By Benita M. Dodd Given the state’s progress since Georgia’s first charter school was approved 20 years ago, it would seem unnecessary to have to remind policymakers and parents of the importance of choices in education. With the turnover under the Gold Dome, however, policymakers risk losing the lessons learned – the hard-won institutional knowledge – that reinforce the need for choice for Georgia’s families. In November’s elections, Democrats took 14 seats held by Republican legislators, shrinking the GOP majority. Republicans picked up three, giving the Democrats a net gain of 11. Those numbers, of course, are not as important as the fact there are more novice legislators and, with the antagonism toward choice displayed by many Democrats, likely more… View Article
By Jen Sidorova Georgia’s students deserve fiscally responsible public education management, but chronic underfunding of teachers’ pensions is putting that at risk. Over the past three years alone, legislators had to reroute over $600 million away from other budget priorities to make additional payments into the state’s retirement system for teachers. As of today, public education employees have been promised $25 billion more in pension benefits than Georgia is expected to have available to fully pay its obligations. Each year, a certain amount of money needs to be contributed to the pension fund in order to pay promised benefits. The required contributions has been steadily increasing – reaching 21 percent of total payroll as budgeted for 2020 – escalating the… View Article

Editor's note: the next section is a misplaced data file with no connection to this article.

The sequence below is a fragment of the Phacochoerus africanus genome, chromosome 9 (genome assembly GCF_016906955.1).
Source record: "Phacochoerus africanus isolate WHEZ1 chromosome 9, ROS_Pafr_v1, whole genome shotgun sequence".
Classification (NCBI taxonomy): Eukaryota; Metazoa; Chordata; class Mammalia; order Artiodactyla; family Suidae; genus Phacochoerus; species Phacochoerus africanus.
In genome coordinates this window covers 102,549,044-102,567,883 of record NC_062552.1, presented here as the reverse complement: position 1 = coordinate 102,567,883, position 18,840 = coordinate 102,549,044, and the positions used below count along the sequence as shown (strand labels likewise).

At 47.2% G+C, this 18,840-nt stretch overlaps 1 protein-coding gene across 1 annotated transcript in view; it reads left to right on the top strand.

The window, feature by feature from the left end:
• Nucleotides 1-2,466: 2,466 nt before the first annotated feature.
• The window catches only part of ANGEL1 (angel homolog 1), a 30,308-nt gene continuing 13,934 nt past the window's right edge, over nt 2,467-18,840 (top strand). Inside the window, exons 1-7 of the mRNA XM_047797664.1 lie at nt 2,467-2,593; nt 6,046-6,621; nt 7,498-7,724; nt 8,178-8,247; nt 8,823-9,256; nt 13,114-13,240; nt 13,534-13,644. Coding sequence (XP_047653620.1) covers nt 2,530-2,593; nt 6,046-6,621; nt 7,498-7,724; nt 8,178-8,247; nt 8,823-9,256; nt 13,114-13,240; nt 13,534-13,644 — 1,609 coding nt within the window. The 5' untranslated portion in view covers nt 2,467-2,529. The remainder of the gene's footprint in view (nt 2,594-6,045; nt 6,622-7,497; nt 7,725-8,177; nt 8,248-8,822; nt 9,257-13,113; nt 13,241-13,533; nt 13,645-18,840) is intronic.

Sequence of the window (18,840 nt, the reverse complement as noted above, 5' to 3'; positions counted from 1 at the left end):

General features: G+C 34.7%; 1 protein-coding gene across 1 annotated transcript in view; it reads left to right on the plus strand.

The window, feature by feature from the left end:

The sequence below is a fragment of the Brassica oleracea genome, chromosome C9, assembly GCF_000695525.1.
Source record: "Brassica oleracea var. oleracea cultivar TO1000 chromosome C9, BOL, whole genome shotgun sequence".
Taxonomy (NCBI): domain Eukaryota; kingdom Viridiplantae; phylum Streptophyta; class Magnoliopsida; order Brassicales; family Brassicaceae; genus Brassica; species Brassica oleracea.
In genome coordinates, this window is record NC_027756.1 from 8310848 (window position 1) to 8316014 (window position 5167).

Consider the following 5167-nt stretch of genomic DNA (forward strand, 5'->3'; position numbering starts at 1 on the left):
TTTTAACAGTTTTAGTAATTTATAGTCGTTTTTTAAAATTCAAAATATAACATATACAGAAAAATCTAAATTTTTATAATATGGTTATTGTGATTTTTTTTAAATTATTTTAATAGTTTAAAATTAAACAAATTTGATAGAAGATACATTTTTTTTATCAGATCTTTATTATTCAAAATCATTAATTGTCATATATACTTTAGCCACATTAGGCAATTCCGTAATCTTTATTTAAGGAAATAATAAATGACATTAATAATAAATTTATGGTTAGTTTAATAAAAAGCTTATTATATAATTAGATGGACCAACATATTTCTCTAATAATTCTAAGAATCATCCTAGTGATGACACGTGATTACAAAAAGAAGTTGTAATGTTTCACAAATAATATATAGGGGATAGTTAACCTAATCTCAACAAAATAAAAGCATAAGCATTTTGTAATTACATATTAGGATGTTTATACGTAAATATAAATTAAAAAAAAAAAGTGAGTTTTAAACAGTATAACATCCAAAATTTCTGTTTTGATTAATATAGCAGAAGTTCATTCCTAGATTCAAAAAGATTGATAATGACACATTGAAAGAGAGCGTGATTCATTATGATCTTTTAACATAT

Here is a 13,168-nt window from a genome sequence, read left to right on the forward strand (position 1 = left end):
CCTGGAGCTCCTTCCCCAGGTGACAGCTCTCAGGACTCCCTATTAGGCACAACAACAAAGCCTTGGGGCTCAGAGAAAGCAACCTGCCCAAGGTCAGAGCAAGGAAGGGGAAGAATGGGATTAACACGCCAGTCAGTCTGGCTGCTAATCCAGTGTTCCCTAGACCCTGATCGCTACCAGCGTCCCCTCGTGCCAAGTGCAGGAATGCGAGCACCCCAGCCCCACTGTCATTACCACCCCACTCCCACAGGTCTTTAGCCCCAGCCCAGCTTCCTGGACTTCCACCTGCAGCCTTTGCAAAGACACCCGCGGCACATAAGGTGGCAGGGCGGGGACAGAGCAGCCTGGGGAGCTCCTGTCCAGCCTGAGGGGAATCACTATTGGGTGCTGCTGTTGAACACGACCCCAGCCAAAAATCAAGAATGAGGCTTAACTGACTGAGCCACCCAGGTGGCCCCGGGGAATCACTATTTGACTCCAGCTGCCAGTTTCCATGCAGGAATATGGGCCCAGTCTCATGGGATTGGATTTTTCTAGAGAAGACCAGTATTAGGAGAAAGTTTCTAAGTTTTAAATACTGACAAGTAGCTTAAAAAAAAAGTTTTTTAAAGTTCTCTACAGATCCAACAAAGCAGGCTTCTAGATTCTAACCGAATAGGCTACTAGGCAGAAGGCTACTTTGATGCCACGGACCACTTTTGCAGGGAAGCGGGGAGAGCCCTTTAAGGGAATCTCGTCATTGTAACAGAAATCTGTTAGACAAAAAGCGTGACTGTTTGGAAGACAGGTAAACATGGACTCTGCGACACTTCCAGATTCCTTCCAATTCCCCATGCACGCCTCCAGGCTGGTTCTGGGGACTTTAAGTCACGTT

By Evgenia Sidorova  The Teachers Retirement System (TRS) of Georgia alarmed legislators and stakeholders when it requested over $588 million in increased contributions in the 2017 and 2018 legislative sessions combined, largely the result of missed actuarial assumptions. Given such a steep rise, the relatively small $25 million budget increase requested for 2019 may have signaled to some that things might be turning around for the troubled pension plan. But this would be mistaken, according to a new report published by the Georgia Public Policy Foundation and the Pension Integrity Project at Reason Foundation that finds the Georgia TRS has several shortcomings that could further degrade its long-run solvency. The pension system currently has $24.8 billion in unfunded pension liabilities,… View Article
By Benita M. Dodd In 2017, U.S. World and News Report’s ranking of the best states to live featured not a single Southern state in the top 10. Georgia, at No. 32 overall, finished at No. 31 in the education rankings; Massachusetts was No. 1 in education and No. 8 overall. When it comes to education, it’s nothing new for Georgia to end up in the bottom half of national rankings. But a new report by University of Texas researchers suggests it’s not education necessarily at fault in Georgia and other Southern states. It’s ranking systems that fail to make an “apples to apples” comparison between states. “Students arrive in class on the first day of school with different backgrounds,… View Article
A Savannah Morning News editorial published on June 22, 2018 warns that teacher pension reform is crucial for teachers and taxpayers. The editorial can be accessed online here and is reprinted in full below. Editorial: Reform teacher pension fund to control school taxes  The tax villains ran roughshod this week, passing increases that will appear across several columns in our fall property tax bills. As is always the case, the public is assigning blame. And, as always, they point to the easy targets, the men and women who hold titles such as manager or superintendent; mayor, chairman or president; or alderman, commissioner or school board rep. The one true scoundrel in our tax chaos, who goes by the initials TRS,… View Article